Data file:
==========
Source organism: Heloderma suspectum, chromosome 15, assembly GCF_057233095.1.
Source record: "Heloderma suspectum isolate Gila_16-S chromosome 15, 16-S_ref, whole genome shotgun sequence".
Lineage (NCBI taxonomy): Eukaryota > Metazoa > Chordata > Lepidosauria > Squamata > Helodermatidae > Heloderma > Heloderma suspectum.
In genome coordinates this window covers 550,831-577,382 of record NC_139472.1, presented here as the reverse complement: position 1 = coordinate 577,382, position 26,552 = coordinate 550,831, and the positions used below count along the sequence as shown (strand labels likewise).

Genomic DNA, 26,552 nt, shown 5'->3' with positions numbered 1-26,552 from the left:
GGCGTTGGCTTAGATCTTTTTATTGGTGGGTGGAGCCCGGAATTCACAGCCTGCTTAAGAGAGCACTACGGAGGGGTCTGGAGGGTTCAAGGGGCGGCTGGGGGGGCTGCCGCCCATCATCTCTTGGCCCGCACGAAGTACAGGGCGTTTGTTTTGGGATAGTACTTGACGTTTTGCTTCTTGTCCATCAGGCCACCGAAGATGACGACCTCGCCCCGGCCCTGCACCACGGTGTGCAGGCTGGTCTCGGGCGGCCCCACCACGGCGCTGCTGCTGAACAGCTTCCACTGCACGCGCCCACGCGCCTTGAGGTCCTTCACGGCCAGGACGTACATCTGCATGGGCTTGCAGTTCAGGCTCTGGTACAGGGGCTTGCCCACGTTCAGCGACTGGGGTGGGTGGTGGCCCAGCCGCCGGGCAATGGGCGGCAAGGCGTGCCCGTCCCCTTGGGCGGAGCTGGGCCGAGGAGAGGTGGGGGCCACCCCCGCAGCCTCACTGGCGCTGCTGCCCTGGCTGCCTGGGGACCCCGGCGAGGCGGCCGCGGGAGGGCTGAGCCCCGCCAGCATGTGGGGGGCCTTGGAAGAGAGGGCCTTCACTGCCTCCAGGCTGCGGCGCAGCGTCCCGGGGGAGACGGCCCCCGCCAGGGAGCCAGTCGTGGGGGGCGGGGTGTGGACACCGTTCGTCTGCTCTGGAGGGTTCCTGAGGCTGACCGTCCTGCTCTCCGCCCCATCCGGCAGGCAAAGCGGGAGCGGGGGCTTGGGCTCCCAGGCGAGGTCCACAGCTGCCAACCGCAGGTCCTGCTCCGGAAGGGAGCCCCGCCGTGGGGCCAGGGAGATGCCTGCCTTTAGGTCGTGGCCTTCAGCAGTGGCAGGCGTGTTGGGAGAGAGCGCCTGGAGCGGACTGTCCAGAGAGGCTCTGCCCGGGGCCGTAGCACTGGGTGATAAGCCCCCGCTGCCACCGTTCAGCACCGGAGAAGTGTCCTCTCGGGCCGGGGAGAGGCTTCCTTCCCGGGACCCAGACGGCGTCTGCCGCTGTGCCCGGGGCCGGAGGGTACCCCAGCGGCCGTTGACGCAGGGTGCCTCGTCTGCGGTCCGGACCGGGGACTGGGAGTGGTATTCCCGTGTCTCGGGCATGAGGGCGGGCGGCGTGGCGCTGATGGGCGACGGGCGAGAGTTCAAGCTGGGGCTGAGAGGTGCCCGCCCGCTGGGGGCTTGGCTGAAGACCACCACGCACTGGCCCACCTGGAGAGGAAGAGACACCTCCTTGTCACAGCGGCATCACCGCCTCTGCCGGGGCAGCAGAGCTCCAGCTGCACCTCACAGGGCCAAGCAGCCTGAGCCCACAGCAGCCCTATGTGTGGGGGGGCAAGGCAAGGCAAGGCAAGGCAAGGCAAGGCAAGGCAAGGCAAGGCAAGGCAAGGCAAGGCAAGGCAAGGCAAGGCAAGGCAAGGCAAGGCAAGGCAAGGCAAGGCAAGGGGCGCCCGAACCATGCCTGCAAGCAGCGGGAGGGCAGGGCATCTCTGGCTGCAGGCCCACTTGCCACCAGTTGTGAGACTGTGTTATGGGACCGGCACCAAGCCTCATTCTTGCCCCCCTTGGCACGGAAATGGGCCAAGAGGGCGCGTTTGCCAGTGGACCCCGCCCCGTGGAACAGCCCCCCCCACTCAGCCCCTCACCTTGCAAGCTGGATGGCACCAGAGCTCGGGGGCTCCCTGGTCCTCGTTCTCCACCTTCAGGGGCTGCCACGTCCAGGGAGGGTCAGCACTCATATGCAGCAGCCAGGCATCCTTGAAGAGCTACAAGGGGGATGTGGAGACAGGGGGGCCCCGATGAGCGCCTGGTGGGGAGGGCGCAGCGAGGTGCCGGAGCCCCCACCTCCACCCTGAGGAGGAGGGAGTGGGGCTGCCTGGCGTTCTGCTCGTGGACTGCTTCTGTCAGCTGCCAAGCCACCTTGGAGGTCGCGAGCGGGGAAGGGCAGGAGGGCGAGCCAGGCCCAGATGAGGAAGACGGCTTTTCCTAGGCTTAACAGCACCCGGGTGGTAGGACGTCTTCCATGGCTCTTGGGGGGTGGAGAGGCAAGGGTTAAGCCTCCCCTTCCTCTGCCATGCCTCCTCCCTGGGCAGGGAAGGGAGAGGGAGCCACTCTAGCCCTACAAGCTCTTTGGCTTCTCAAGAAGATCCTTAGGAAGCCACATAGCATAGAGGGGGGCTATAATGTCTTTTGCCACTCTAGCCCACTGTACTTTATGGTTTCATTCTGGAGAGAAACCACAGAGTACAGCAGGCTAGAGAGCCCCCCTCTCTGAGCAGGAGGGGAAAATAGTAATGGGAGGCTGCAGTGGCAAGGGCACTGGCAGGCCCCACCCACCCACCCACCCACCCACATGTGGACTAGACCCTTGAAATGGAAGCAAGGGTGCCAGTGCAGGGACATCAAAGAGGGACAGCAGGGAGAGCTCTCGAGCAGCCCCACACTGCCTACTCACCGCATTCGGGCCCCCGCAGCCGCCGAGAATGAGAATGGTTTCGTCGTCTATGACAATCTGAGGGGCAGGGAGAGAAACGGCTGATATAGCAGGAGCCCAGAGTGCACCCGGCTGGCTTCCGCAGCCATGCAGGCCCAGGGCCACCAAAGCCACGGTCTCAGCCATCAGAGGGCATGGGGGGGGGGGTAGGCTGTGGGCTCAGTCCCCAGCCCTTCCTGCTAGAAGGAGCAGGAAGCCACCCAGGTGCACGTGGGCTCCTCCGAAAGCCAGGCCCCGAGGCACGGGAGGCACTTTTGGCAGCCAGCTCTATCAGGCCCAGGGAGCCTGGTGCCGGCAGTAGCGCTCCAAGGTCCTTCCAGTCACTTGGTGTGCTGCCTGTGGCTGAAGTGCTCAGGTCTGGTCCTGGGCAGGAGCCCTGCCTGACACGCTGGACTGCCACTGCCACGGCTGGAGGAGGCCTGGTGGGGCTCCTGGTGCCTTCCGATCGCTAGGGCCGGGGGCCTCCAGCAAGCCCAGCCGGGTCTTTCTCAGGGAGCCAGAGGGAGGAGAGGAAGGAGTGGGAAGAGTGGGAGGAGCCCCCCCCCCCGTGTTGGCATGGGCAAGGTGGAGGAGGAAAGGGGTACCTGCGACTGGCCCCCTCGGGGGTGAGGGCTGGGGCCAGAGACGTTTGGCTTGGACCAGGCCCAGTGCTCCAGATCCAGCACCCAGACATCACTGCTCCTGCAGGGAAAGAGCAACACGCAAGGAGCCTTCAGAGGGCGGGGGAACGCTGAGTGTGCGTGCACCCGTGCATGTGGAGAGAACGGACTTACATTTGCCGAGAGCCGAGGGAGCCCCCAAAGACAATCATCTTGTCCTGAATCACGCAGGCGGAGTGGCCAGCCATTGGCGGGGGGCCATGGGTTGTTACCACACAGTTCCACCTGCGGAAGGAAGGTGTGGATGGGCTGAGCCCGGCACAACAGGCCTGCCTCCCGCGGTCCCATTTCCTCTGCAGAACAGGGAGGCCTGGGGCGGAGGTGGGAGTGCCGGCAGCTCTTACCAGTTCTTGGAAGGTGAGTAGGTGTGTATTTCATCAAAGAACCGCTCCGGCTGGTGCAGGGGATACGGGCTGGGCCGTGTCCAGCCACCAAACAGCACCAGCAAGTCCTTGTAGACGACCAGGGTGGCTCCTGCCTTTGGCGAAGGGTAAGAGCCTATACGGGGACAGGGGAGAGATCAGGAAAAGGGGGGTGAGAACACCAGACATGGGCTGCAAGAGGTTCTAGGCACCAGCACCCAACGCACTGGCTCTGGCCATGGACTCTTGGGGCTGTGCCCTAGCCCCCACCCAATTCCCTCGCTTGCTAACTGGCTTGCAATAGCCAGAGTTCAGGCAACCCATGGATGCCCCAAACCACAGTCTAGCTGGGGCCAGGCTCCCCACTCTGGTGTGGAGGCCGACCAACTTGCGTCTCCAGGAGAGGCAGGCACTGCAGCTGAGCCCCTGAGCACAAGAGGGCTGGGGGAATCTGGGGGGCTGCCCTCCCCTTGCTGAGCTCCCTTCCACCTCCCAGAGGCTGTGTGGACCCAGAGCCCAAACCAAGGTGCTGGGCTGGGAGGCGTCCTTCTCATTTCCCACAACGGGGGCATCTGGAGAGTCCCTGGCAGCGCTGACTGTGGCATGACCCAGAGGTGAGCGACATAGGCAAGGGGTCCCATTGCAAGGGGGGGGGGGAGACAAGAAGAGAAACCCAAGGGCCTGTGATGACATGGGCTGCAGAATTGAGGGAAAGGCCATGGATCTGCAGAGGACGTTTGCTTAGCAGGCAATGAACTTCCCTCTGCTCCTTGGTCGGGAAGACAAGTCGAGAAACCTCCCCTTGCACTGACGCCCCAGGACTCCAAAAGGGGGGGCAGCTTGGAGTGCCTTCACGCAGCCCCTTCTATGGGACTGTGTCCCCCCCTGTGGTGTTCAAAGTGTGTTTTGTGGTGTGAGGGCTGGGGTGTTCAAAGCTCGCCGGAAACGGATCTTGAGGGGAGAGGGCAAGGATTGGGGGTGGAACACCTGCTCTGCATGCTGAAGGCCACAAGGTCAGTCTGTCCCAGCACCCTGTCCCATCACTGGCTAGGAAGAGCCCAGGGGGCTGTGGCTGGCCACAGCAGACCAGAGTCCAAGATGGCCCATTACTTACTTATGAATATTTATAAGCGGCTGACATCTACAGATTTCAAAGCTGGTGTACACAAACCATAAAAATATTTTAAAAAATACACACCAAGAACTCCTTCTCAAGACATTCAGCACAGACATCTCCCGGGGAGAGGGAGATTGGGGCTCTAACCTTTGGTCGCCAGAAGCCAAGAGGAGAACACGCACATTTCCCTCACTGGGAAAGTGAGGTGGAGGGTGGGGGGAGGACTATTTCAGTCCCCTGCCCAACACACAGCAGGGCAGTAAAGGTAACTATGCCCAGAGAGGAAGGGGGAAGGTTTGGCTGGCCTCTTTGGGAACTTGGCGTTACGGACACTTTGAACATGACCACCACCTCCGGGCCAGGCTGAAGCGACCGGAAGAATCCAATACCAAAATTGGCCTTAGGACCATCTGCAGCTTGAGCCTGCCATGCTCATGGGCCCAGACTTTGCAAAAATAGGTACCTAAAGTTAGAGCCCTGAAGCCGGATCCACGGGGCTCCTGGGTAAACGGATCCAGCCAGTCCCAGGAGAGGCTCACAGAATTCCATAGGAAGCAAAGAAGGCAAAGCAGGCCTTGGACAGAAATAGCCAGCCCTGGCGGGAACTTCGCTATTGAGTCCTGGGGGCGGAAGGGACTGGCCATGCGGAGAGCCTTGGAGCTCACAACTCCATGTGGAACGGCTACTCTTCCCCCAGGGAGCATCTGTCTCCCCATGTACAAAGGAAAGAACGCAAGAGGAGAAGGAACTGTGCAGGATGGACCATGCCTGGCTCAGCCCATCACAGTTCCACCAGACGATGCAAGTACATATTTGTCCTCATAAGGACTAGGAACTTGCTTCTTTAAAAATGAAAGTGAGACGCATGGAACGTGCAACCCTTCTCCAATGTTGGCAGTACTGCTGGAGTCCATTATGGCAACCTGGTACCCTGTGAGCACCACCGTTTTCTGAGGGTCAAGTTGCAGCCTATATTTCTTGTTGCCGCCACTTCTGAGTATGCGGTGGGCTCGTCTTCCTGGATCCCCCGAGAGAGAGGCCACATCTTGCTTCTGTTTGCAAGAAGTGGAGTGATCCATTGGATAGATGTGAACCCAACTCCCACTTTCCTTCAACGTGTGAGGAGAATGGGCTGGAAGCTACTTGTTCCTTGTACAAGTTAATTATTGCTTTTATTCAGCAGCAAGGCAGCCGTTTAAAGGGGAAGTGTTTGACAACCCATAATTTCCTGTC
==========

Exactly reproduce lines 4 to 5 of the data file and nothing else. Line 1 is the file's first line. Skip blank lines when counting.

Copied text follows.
In genome coordinates this window covers 550,831-577,382 of record NC_139472.1, presented here as the reverse complement: position 1 = coordinate 577,382, position 26,552 = coordinate 550,831, and the positions used below count along the sequence as shown (strand labels likewise).

Genomic DNA, 26,552 nt, shown 5'->3' with positions numbered 1-26,552 from the left: